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The Meaning of Night: A Confession Paperback – October 17, 2007


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Product Details

  • Paperback: 720 pages
  • Publisher: W. W. Norton & Company; Reprint edition (October 17, 2007)
  • Language: English
  • ISBN-10: 0393330346
  • ISBN-13: 978-0393330342
  • Product Dimensions: 8.2 x 5.6 x 1.3 inches
  • Shipping Weight: 1.4 pounds (View shipping rates and policies)
  • Average Customer Review: 4.1 out of 5 stars  See all reviews (166 customer reviews)
  • Amazon Best Sellers Rank: #622,290 in Books (See Top 100 in Books)

Editorial Reviews

From Publishers Weekly

Starred Review. Resonant with echoes of Wilkie Collins and Charles Dickens, Cox's richly imagined thriller features an unreliable narrator, Edward Glyver, who opens his chilling "confession" with a cold-blooded account of an anonymous murder that he commits one night on the streets of 1854 London. That killing is mere training for his planned assassination of Phoebus Daunt, an acquaintance Glyver blames for virtually every downturn in his life. Glyver feels Daunt's insidious influence in everything from his humiliating expulsion from school to his dismal career as a law firm factotum. The narrative ultimately centers on the monomaniacal Glyver's discovery of a usurped inheritance that should have been his birthright, the byzantine particulars of which are drawing him into a final, fatal confrontation with Daunt. Cox's tale abounds with startling surprises that are made credible by its scrupulously researched background and details of everyday Victorian life. Its exemplary blend of intrigue, history and romance mark a stand-out literary debut. Cox is also the author of M.R. James, a biography of the classic ghost-story writer.
Copyright © Reed Business Information, a division of Reed Elsevier Inc. All rights reserved. --This text refers to an out of print or unavailable edition of this title.

From Booklist

*Starred Review* This enthralling historical novel--set in London in 1854, cast as a confession, and written in the dense and formal style of a Victorian novel--tells the unusual story of Edward Glyver, bibliophile, photographer, and murderer. Ostensibly the tale of a man whose rightful legacy has been deliberately withheld, it casts a much wider net, and at its center is its vivid portrait of a teeming London, "brilliant and beautifully vile." That dichotomy is also expressed in the deadly rivalry between scholarly Glyver and his archnemesis, Phoebus Daunt, who is esteemed as a poet but makes his living by bilking people of their money through elaborate con games while insidiously cultivating the affections of the heirless Lord Tansor. Raised in near-poverty, Glyver gradually becomes aware of the fact that he is Lord Tansor's son and begins a years-long search for evidence, but he is thwarted at every turn by the wily Daunt. An intriguing blend of book lover and man of the world, Glyver becomes completely obsessed with his quest, which takes him from exquisite libraries to smoky opium dens, dank bars, and gaudy brothels. His obsession also turns him from a discerning scholar into a cold-blooded murderer. Cox invokes emotions, from the iciest betrayal to all-consuming love, on a grand scale and gives them an equally impressive backdrop as he depicts a fetid London, its streets filthy but its people in thrall to the smallest details of social stratification. A masterful first novel and a must for readers of Iain Pears and David Liss. Joanne Wilkinson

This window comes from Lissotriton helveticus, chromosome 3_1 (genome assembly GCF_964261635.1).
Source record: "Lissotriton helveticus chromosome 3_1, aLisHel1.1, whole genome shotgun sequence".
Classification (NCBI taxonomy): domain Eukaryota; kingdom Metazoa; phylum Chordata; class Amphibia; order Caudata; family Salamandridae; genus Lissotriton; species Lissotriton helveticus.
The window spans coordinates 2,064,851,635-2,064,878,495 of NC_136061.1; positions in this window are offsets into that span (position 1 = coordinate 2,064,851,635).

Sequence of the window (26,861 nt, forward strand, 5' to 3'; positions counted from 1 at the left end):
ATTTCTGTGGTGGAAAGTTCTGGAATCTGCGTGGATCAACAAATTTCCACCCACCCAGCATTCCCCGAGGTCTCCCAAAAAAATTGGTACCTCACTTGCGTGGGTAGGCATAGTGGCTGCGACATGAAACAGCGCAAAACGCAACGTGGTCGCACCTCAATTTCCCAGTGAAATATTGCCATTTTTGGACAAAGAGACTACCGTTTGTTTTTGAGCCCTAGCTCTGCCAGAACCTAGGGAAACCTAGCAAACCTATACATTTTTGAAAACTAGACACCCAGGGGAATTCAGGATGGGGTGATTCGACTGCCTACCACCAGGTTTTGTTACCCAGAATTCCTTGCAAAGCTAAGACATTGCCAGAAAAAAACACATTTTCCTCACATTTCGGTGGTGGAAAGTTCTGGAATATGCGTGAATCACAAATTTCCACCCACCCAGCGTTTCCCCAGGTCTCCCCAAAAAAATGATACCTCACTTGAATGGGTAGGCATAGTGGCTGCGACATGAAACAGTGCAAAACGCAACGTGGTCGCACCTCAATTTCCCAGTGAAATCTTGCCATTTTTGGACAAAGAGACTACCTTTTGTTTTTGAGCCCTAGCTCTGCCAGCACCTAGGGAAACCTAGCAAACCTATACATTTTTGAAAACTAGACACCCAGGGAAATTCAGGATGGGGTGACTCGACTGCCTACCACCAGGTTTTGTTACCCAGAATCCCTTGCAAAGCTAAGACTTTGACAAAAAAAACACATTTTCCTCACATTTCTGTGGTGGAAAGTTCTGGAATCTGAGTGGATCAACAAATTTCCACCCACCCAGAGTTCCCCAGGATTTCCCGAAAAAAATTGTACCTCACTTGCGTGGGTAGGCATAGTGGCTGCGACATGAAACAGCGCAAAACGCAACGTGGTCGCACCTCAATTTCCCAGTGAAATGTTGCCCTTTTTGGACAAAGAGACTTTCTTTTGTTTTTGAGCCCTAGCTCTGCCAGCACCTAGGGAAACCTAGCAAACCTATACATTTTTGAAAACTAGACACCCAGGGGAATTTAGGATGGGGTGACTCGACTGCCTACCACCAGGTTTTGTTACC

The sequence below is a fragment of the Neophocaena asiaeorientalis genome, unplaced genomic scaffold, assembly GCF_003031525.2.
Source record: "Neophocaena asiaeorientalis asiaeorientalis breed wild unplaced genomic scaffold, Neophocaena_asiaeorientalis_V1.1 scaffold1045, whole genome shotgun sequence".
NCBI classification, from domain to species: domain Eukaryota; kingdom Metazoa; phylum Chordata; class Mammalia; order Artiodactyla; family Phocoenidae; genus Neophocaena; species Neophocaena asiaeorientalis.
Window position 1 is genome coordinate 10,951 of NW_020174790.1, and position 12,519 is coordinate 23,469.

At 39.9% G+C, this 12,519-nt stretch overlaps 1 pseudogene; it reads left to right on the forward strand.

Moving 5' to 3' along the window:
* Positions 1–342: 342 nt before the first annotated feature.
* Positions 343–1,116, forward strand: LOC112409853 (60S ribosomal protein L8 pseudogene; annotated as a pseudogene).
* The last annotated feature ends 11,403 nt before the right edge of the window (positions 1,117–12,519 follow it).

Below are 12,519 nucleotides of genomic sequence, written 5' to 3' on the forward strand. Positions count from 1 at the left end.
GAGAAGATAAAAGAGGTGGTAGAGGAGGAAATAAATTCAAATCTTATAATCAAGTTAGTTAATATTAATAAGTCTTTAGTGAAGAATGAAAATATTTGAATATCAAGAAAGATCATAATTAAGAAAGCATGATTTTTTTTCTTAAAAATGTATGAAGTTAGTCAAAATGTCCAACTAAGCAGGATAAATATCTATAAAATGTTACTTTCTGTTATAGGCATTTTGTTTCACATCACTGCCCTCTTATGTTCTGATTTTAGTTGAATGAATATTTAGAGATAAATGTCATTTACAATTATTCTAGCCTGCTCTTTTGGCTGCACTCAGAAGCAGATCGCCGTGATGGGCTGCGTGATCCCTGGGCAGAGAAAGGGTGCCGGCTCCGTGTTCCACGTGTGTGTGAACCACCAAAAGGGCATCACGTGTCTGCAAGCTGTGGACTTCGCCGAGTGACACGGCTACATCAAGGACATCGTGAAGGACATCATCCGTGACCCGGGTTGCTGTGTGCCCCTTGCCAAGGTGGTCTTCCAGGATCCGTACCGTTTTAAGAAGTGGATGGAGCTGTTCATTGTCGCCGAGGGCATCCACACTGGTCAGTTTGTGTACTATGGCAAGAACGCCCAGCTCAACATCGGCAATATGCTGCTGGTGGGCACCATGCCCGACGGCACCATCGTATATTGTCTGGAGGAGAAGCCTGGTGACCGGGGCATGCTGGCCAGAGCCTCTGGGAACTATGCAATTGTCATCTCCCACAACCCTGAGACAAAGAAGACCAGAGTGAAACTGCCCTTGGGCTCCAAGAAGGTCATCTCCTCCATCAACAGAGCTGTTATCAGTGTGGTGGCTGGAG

Copyright © American Library Association. All rights reserved --This text refers to an out of print or unavailable edition of this title.

More About the Author

Michael Cox is the biographer of the ghost-story writer and scholar M. R. James. His first novel, The Meaning of Night, was shortlisted for the 2007 Costa First Novel Award. He lives in rural Northamptonshire, England.

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Most Helpful Customer Reviews

79 of 83 people found the following review helpful By Rennie Petersen on September 4, 2006
Format: Hardcover
The subtitle of "The Meaning of Night" is "A Confession". And the entire book is indeed a long, slow-moving confession, written in the first person by a 35-year-old man in 1854.

The book starts with a 2-page teaser in which the confessor describes how he killed a man, an unknown man he happened to encounter on the street. Why? Because the writer of this confession needed to ensure that he was indeed capable of killing before continuing with his plan of exacting revenge over "his enemy".

The confession then jumps back to the 1820's, with the writer slowly but surely describing the complicated set of circumstances, the conspiracies against him, that brought him to the killing of the random man in 1854. Then the story continues to its inevitable climax.